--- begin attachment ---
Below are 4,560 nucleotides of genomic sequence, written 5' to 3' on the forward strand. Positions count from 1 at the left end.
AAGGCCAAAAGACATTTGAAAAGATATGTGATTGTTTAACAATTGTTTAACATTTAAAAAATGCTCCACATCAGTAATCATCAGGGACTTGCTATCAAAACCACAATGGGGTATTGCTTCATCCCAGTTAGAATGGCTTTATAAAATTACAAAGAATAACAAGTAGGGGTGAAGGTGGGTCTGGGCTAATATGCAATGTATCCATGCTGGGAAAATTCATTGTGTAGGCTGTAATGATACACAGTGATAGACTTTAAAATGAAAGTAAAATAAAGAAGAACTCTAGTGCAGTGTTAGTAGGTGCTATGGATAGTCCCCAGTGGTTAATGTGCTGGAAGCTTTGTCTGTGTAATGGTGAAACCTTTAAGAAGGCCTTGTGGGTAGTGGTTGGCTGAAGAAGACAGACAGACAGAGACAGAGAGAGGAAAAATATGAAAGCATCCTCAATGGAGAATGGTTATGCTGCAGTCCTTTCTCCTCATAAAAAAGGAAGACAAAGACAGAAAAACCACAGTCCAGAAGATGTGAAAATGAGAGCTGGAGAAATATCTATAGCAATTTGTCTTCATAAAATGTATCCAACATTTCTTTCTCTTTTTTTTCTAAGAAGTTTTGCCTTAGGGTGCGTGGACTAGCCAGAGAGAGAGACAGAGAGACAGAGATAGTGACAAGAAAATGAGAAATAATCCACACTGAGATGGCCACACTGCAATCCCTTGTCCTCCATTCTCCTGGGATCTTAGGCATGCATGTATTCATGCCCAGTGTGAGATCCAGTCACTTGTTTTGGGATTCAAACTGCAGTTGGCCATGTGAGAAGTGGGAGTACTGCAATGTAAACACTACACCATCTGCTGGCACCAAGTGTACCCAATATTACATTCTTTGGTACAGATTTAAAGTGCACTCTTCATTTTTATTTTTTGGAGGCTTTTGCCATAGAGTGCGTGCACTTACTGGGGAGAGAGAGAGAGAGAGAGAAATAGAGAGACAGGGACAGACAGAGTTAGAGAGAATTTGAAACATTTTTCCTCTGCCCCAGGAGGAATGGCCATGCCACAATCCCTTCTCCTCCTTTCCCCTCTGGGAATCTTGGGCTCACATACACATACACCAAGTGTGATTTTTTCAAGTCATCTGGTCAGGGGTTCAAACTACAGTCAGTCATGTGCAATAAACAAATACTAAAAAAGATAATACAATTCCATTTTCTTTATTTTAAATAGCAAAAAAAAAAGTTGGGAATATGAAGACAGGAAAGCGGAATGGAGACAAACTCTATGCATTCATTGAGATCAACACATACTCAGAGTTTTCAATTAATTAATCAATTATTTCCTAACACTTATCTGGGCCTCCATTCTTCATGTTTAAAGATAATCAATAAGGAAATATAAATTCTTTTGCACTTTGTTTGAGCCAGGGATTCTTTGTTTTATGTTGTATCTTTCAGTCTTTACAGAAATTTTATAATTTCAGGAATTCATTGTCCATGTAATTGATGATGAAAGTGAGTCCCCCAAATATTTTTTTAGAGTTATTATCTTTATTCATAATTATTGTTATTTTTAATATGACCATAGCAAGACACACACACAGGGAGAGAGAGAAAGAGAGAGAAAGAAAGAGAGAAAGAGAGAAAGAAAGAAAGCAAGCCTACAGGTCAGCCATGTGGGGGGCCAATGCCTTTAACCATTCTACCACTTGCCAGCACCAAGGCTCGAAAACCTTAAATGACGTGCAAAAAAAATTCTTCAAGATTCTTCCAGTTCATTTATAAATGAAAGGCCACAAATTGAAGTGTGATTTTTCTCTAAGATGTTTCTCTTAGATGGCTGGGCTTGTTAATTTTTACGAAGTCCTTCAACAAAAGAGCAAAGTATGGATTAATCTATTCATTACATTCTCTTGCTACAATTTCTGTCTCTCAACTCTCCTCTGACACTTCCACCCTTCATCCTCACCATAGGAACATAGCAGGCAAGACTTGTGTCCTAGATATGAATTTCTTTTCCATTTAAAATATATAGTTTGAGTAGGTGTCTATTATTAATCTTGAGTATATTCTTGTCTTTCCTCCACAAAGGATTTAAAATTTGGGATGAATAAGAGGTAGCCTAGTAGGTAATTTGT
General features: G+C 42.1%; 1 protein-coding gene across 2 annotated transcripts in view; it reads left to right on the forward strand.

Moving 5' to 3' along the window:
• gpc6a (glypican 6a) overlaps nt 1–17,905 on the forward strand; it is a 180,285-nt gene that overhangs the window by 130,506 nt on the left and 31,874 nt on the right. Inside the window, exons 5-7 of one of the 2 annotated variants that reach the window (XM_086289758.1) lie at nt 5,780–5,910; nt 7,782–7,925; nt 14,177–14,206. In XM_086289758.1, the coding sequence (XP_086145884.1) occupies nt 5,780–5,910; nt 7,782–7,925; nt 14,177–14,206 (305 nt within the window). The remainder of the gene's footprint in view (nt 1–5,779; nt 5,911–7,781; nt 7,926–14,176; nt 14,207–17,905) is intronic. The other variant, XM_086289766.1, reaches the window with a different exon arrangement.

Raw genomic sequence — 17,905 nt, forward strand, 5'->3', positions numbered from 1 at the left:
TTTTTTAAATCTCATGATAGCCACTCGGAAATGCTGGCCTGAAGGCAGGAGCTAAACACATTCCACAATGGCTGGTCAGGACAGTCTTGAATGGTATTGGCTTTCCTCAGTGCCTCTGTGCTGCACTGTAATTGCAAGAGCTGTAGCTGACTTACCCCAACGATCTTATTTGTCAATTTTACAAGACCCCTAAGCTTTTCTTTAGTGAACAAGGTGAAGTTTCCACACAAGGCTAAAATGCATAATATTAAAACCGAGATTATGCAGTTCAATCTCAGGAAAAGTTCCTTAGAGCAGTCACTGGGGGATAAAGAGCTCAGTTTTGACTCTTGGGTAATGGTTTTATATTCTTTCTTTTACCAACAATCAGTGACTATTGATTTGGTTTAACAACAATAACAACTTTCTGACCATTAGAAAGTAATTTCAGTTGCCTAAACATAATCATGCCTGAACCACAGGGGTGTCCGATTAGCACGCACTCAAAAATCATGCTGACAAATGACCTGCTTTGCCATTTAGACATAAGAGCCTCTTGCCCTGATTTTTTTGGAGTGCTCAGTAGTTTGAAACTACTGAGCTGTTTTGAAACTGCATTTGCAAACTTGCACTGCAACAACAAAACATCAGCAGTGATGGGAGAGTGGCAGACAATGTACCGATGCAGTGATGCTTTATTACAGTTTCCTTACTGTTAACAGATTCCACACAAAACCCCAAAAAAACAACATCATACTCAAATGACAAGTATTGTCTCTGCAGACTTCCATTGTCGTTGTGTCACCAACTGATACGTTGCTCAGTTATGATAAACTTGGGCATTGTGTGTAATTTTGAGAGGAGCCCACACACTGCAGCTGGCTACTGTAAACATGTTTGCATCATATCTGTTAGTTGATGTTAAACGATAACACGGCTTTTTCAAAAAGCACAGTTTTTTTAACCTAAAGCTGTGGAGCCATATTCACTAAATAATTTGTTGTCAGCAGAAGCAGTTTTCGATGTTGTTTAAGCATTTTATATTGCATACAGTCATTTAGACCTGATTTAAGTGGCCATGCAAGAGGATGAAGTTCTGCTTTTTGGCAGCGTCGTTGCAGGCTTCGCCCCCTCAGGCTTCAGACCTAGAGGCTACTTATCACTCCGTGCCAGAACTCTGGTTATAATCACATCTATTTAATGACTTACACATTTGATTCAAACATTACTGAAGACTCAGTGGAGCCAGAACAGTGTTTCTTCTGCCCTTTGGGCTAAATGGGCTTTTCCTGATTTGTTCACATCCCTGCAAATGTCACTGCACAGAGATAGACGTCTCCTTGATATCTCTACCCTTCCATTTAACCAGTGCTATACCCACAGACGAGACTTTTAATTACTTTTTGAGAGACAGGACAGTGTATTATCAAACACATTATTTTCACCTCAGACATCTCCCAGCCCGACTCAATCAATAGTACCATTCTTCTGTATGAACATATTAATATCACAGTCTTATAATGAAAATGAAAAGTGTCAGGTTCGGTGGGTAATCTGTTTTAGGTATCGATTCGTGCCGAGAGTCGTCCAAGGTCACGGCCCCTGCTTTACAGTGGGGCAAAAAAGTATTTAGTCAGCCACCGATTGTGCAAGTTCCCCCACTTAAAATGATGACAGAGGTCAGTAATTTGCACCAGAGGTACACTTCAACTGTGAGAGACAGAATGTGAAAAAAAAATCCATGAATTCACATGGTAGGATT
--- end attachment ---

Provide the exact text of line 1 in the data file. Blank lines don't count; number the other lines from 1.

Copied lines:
Below are 4,560 nucleotides of genomic sequence, written 5' to 3' on the forward strand. Positions count from 1 at the left end.